Green Belt Update - Case Study on Very Special Circumstances
New Housing and Heritage
NJL consulting have just secured a significant new consent for a private client. This is for 3 new build houses and conversion of old barns for further residential development.
This particular case, in Cheshire Green Belt is very significant for a few reasons.
Firstly, it demonstrates the absolute requirement for a very high quality of design. We have been extremely impressed by the work of Annabelle Tugby Associates on this project. Their blend of old and new was exactly what was required to show how the case could work.
Second, the client was totally committed at the outset to deliver a major renovation project of the whole collection of buildings. This had already commenced with the renovation of the Grade 2 listed Hall.
Third, in planning terms it raised particular matters that were challenging.
The planning matters revolved around how to weigh and argue the overall very special circumstances. In this case, we used several points. The Council do not have a 5-year land supply, but whilst highly relevant the number of dwellings proposed this would not really weigh as heavily as normal.
The main point was the complete re-think of the overall collection of current buildings / outbuildings / accretions to provide a significantly enhanced setting of the listed building whilst reducing the overall volume and area of existing buildings. This would then lead to a substantive reduction in the impact of buildings on the openness of the Green Belt.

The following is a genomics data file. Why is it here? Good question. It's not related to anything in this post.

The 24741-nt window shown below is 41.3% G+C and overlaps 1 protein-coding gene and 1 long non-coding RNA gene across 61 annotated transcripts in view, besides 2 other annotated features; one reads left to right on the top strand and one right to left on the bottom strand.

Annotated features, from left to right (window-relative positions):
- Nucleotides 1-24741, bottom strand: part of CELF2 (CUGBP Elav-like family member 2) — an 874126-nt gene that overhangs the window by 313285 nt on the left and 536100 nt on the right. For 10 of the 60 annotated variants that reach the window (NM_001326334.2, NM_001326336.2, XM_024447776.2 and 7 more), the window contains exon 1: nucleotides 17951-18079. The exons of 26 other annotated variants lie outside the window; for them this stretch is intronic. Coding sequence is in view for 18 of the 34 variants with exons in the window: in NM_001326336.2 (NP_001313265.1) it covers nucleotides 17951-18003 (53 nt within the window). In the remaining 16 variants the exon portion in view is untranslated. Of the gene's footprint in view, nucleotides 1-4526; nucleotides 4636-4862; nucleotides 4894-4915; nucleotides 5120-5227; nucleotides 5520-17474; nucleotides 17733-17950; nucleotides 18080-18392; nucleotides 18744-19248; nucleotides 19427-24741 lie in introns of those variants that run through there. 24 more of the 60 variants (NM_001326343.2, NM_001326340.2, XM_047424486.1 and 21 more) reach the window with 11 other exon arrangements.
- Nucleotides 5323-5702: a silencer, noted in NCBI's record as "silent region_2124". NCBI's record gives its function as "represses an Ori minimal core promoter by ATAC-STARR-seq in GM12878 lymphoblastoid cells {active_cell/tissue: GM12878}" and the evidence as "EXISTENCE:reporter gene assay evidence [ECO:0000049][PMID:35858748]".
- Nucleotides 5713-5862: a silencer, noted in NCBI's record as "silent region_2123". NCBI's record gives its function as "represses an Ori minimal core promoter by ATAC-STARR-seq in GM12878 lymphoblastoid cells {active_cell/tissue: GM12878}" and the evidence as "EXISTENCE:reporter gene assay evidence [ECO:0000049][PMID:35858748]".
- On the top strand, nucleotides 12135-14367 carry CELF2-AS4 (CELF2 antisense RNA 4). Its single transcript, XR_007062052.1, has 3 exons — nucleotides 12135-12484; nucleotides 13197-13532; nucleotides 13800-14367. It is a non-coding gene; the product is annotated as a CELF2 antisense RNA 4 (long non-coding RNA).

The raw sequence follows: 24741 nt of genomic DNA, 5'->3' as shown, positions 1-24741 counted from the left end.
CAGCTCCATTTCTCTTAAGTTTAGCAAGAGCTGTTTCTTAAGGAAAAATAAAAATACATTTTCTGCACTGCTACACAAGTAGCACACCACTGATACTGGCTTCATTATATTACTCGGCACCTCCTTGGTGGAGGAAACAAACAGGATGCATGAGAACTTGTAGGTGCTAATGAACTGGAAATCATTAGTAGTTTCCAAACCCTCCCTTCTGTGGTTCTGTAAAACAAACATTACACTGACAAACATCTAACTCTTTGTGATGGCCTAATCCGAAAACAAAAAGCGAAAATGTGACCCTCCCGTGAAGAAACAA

Those existing buildings were all part of the previous farm operations. Notably, and a point the Council disagreed over, was whether those buildings could be considered in terms of how the overall impact of buildings on the green belt was reduced. We considered that they could be counted. They considered that, because they were agricultural, they could not. Our own view is that, technically such buildings could be re-used and hence could take on a new use. Hence, they should still be considered as “buildings” for the judgement over this issue.
Where we were agreed was that agricultural buildings could not be considered as previous developed land for the purposes of re-development.
The proposition was to flip the layout of the buildings to create a new courtyard and re-create the whole historic context of the listed building. Early work was undertaken by the architects to engage with the Council’s heritage officer and this ran alongside the renovation of the Hall. Hence, the obvious care being taken by the owner was on display at the outset.
The proposals have been 2 years in the making, showing how long it can take to deliver such a sensitive project. At its culmination, the Planning Committee were hugely supportive of the whole project and were impressed over the care and thought process that had gone into it.
If you have such a challenging project but are struggling to work out how to tackle the whole planning approach, please get in touch with us to see how we can assist.